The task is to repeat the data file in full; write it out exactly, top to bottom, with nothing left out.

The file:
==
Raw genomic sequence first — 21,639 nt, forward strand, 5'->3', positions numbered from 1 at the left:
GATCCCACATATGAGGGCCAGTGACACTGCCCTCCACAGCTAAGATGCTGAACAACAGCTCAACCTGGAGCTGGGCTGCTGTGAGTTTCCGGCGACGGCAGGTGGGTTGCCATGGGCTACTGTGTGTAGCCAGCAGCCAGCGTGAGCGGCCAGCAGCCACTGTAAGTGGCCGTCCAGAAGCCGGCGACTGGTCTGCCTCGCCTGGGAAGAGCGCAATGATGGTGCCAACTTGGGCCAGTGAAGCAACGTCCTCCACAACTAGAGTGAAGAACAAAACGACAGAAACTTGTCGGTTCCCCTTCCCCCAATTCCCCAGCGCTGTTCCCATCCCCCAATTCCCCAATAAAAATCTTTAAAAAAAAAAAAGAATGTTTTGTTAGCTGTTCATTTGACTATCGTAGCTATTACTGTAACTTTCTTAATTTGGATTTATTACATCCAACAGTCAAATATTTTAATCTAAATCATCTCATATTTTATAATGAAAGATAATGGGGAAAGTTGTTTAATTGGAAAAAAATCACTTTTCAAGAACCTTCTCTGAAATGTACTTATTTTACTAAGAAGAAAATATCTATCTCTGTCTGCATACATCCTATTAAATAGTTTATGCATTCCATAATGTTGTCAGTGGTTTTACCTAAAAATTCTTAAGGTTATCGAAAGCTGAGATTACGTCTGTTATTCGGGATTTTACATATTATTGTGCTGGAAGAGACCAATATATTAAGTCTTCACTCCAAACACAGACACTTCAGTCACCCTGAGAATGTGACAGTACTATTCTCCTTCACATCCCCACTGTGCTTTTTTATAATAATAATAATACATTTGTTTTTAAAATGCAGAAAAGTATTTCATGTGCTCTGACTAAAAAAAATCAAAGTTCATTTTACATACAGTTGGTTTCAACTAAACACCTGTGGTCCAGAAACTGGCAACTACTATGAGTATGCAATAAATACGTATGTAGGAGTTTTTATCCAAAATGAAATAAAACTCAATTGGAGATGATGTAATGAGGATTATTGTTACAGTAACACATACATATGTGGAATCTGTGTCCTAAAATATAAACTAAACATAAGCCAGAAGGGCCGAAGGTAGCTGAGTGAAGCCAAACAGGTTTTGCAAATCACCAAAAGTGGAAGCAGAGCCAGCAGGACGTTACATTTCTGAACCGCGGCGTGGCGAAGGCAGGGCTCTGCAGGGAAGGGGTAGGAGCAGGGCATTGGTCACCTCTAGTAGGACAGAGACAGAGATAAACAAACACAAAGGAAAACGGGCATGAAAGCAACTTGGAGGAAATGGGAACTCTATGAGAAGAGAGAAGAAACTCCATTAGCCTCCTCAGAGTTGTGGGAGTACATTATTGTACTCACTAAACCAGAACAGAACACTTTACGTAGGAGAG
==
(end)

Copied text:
Raw genomic sequence first — 21,639 nt, forward strand, 5'->3', positions numbered from 1 at the left:
GATCCCACATATGAGGGCCAGTGACACTGCCCTCCACAGCTAAGATGCTGAACAACAGCTCAACCTGGAGCTGGGCTGCTGTGAGTTTCCGGCGACGGCAGGTGGGTTGCCATGGGCTACTGTGTGTAGCCAGCAGCCAGCGTGAGCGGCCAGCAGCCACTGTAAGTGGCCGTCCAGAAGCCGGCGACTGGTCTGCCTCGCCTGGGAAGAGCGCAATGATGGTGCCAACTTGGGCCAGTGAAGCAACGTCCTCCACAACTAGAGTGAAGAACAAAACGACAGAAACTTGTCGGTTCCCCTTCCCCCAATTCCCCAGCGCTGTTCCCATCCCCCAATTCCCCAATAAAAATCTTTAAAAAAAAAAAAGAATGTTTTGTTAGCTGTTCATTTGACTATCGTAGCTATTACTGTAACTTTCTTAATTTGGATTTATTACATCCAACAGTCAAATATTTTAATCTAAATCATCTCATATTTTATAATGAAAGATAATGGGGAAAGTTGTTTAATTGGAAAAAAATCACTTTTCAAGAACCTTCTCTGAAATGTACTTATTTTACTAAGAAGAAAATATCTATCTCTGTCTGCATACATCCTATTAAATAGTTTATGCATTCCATAATGTTGTCAGTGGTTTTACCTAAAAATTCTTAAGGTTATCGAAAGCTGAGATTACGTCTGTTATTCGGGATTTTACATATTATTGTGCTGGAAGAGACCAATATATTAAGTCTTCACTCCAAACACAGACACTTCAGTCACCCTGAGAATGTGACAGTACTATTCTCCTTCACATCCCCACTGTGCTTTTTTATAATAATAATAATACATTTGTTTTTAAAATGCAGAAAAGTATTTCATGTGCTCTGACTAAAAAAAATCAAAGTTCATTTTACATACAGTTGGTTTCAACTAAACACCTGTGGTCCAGAAACTGGCAACTACTATGAGTATGCAATAAATACGTATGTAGGAGTTTTTATCCAAAATGAAATAAAACTCAATTGGAGATGATGTAATGAGGATTATTGTTACAGTAACACATACATATGTGGAATCTGTGTCCTAAAATATAAACTAAACATAAGCCAGAAGGGCCGAAGGTAGCTGAGTGAAGCCAAACAGGTTTTGCAAATCACCAAAAGTGGAAGCAGAGCCAGCAGGACGTTACATTTCTGAACCGCGGCGTGGCGAAGGCAGGGCTCTGCAGGGAAGGGGTAGGAGCAGGGCATTGGTCACCTCTAGTAGGACAGAGACAGAGATAAACAAACACAAAGGAAAACGGGCATGAAAGCAACTTGGAGGAAATGGGAACTCTATGAGAAGAGAGAAGAAACTCCATTAGCCTCCTCAGAGTTGTGGGAGTACATTATTGTACTCACTAAACCAGAACAGAACACTTTACGTAGGAGAG